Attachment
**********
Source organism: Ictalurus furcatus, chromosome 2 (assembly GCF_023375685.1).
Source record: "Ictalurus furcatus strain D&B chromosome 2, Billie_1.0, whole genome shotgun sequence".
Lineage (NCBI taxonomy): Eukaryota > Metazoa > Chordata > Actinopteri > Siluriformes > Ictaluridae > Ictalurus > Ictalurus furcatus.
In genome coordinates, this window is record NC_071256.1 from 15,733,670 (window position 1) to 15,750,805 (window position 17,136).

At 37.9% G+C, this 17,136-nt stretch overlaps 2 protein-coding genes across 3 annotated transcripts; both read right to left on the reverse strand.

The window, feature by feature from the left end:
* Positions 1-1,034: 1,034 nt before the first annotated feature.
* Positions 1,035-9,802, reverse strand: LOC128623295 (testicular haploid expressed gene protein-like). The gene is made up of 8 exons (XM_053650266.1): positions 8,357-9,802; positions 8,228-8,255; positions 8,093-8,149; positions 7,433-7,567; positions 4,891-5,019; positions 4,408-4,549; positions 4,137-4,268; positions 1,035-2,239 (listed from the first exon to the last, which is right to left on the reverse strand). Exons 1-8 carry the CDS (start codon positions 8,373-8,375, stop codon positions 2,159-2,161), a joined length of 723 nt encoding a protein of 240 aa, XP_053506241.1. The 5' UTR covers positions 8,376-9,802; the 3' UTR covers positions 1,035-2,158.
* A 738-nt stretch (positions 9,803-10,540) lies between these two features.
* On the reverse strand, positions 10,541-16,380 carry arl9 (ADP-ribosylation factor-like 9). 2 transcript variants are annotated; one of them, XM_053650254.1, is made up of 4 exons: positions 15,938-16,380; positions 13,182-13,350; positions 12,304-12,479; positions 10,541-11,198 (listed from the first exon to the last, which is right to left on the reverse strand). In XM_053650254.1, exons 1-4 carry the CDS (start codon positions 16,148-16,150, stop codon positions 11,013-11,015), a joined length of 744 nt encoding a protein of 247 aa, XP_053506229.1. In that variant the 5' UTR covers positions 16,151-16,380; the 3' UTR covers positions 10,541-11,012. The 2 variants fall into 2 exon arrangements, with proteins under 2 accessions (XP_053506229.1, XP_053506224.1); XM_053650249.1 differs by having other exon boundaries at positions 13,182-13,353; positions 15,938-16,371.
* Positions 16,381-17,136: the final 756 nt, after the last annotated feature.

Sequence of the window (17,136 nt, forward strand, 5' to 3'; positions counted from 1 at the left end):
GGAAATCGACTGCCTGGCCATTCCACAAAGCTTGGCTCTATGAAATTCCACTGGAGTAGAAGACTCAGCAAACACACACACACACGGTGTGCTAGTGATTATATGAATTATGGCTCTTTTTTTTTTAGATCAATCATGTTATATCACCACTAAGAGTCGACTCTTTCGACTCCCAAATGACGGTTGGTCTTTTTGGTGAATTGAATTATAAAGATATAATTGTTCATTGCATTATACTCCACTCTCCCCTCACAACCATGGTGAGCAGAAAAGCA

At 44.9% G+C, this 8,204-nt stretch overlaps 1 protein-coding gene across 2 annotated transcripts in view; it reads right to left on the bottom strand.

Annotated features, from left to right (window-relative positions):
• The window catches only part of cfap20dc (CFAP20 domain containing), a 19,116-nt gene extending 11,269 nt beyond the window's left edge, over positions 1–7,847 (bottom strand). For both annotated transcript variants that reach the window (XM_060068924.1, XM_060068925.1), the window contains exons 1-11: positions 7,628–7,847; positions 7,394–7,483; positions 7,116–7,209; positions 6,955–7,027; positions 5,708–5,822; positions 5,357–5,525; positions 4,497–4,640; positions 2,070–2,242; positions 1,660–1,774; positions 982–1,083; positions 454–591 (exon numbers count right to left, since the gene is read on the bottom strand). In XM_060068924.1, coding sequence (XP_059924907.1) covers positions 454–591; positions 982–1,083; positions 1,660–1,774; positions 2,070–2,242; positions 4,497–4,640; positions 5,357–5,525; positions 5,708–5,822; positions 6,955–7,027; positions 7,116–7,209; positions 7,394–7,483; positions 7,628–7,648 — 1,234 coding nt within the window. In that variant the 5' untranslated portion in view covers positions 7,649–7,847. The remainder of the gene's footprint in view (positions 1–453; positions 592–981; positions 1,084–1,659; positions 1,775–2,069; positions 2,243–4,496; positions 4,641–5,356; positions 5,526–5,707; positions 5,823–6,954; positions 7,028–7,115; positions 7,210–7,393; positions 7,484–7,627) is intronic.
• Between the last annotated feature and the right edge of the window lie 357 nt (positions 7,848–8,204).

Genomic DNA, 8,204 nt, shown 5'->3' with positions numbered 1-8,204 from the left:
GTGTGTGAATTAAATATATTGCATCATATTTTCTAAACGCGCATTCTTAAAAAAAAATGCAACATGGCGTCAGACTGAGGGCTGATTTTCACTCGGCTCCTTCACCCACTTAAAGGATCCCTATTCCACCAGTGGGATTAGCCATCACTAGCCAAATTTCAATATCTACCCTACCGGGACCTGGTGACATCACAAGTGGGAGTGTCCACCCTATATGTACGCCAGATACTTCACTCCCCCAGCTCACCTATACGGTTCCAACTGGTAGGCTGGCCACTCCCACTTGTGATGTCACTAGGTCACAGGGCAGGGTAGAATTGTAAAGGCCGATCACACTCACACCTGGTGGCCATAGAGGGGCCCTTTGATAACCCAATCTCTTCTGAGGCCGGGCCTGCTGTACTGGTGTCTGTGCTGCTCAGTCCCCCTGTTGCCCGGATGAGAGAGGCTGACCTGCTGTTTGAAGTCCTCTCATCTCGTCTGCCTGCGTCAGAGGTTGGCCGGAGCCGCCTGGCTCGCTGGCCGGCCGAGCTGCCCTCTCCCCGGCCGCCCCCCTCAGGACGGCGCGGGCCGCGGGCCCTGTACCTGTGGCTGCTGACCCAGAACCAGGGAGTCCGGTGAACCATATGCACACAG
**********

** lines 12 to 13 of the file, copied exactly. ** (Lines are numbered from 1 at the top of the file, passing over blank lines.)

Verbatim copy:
Sequence of the window (17,136 nt, forward strand, 5' to 3'; positions counted from 1 at the left end):
GGAAATCGACTGCCTGGCCATTCCACAAAGCTTGGCTCTATGAAATTCCACTGGAGTAGAAGACTCAGCAAACACACACACACACGGTGTGCTAGTGATTATATGAATTATGGCTCTTTTTTTTTTAGATCAATCATGTTATATCACCACTAAGAGTCGACTCTTTCGACTCCCAAATGACGGTTGGTCTTTTTGGTGAATTGAATTATAAAGATATAATTGTTCATTGCATTATACTCCACTCTCCCCTCACAACCATGGTGAGCAGAAAAGCA